After reviving the tradition last year, the Kentucky Beta chapter of Sigma Alpha Epsilon elected to continue the “Run so They Can Ride” relay in 2018 by running the 100 miles to Middle Tennessee State before WKU played the Blue Raiders Friday.
Beginning at midnight, each member ran approximately six to eight miles during the transit.
Since this year was the 50-year anniversary of the creation of the event, SAE alum and founder of the run, Richard Ziegler, flew into town from North Carolina to serve as the opening runner.
When Ziegler originally came up with the idea, philanthropy was not considered, nor was it an SAE-only event. Ziegler said that when it was originally started, the run was designed to be a pep rally of sorts in support of a surging WKU football team.
“Our team was undefeated,” Ziegler said. “Not only undefeated, but also unscored on after four games. After the game, I said ‘We’ve got to do something special.’ So we talked about running the football to the next game in Tennessee Tech.”
Current SAE president Joe Webb ran with Ziegler during the first mile on Friday.
“It’s real special,” Webb said. “Having him there running that first mile was a huge honor, and it shows the tradition that we have and the brotherhood that we have, because 50 years later he’s able to come back and it’s truly a strong tradition.”
The members of SAE embraced Ziegler when he came back to WKU, and he appreciated how welcome the members made him feel.
“I was scared to death,” Ziegler said. “I thought these guys aren’t going to care about what I’m here for, but they’ve been great. I’ve been totally relaxed and I’m so happy to be here.”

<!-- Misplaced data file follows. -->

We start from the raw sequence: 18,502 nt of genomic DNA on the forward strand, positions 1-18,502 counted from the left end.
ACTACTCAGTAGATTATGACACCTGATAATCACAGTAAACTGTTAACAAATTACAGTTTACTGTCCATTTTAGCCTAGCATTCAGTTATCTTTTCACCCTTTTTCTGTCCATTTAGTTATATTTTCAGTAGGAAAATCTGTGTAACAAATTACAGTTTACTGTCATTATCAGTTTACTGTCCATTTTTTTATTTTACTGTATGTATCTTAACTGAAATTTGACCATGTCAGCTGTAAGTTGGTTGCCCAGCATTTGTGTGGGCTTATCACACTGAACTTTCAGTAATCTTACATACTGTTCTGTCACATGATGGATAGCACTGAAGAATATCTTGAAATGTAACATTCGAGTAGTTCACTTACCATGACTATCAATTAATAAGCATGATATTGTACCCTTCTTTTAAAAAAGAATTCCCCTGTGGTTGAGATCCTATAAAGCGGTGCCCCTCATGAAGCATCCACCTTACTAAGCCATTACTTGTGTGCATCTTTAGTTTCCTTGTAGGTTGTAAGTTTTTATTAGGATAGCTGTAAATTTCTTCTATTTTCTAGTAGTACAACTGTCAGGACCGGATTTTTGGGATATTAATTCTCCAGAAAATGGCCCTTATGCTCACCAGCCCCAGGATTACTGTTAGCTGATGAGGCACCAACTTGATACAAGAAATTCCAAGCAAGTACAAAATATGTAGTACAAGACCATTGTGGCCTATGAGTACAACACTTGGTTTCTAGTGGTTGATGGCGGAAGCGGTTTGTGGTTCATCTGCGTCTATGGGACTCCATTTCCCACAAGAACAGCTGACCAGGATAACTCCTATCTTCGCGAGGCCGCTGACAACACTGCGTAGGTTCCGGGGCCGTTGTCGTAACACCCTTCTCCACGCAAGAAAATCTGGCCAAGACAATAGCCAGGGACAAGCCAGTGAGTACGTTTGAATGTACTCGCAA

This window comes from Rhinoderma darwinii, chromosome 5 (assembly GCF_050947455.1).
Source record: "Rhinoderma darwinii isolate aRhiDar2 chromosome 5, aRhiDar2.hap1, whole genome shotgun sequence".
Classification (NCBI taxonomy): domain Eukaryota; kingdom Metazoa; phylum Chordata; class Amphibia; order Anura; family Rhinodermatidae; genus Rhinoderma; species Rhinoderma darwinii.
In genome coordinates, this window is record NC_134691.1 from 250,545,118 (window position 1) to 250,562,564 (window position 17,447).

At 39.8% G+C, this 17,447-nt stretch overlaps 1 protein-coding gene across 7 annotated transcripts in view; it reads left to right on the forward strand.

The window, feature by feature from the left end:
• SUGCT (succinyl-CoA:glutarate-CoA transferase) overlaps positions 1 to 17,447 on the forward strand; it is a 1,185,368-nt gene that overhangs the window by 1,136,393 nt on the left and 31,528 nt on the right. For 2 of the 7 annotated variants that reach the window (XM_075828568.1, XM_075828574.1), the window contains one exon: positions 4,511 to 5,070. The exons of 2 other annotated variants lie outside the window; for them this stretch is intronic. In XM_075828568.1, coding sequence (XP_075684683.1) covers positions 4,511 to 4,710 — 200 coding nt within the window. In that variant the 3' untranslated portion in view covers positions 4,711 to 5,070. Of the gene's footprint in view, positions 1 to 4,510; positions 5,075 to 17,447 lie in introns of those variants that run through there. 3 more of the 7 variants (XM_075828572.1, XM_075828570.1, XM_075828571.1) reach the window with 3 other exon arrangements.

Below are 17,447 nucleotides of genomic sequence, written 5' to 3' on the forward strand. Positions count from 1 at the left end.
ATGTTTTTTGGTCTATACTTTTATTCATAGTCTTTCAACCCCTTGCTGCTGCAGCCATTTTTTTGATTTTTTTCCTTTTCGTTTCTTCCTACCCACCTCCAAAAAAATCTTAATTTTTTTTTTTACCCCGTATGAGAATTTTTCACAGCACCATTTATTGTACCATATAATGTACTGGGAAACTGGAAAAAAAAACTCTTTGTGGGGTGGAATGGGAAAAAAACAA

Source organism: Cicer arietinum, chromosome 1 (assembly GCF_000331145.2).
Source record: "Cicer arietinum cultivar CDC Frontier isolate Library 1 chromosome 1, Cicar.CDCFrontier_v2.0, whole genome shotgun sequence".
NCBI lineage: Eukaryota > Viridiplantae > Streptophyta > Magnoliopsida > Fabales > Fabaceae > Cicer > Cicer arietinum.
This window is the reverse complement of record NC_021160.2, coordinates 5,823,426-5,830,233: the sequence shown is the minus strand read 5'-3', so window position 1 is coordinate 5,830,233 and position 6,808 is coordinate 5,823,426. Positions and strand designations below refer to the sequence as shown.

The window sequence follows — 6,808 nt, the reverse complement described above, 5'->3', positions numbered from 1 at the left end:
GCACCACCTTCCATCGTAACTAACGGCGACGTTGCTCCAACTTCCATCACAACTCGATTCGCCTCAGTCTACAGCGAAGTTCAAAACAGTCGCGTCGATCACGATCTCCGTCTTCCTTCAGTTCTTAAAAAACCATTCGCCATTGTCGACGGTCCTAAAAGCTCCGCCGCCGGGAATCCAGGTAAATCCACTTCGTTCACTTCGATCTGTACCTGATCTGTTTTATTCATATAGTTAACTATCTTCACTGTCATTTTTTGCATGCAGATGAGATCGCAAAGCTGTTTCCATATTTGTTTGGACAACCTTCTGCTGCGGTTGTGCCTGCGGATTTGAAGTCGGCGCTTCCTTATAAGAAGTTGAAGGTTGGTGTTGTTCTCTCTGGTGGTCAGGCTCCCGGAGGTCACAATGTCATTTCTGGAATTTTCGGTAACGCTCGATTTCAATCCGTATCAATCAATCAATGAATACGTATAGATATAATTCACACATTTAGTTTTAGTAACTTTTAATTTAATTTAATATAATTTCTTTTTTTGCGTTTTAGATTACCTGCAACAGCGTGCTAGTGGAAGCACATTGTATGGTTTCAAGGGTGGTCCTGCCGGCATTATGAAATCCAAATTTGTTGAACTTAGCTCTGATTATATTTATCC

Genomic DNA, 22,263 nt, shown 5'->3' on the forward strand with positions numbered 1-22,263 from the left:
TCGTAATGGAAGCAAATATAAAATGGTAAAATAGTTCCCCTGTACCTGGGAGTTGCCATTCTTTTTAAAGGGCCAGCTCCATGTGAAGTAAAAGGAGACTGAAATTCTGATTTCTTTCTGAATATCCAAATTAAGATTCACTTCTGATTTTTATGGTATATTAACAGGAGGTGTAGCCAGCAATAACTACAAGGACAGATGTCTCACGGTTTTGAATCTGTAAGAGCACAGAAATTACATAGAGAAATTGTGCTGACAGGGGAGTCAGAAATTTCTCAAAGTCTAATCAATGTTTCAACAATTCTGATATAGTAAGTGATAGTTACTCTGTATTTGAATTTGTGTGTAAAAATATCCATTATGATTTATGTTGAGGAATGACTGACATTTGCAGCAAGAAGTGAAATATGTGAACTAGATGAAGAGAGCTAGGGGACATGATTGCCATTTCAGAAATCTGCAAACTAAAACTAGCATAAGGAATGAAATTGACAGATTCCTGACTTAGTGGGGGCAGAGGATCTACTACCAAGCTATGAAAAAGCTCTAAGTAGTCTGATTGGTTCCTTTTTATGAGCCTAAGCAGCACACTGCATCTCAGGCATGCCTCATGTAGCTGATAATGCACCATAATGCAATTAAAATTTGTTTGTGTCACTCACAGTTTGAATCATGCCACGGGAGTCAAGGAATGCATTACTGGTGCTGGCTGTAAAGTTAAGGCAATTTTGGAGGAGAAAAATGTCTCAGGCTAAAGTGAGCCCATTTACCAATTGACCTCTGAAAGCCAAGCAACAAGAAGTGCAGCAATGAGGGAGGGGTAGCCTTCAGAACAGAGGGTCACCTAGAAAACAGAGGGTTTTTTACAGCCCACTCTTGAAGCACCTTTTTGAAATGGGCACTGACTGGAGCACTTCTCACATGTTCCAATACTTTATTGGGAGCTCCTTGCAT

After Ziegler opened the event, it was all on the 15 other members to get the football the 100 miles to Murfreesboro, Tennessee. It took the them approximately 13 hours to complete the journey.
From a philanthropic standpoint, the SAE chapter looked to continue last year’s success. Last year, the chapter raised over $15,000. The proceeds were given to the World Bicycle Foundation to purchase bikes for unprivileged children in Africa. SAE teamed up with the foundation again for this year’s run.
“One hundred bikes,” Philanthropy chair Clay Mattison said. “That was our goal last year and we outdid that goal, so we’re hoping to have the same thing this year. Each bike is about $147, so we’re looking to raise $14,000.”
The chapter will take donations until Jan. 6.
SAE expects to continue the annual tradition next season, but does not have a game booked yet. Webb mentioned Eastern Kentucky as a possibility.
Reporter Alec Jessie can be reached at 270-745-6291 and [email protected] Follow Alec on Twitter at @Alec_Jessie.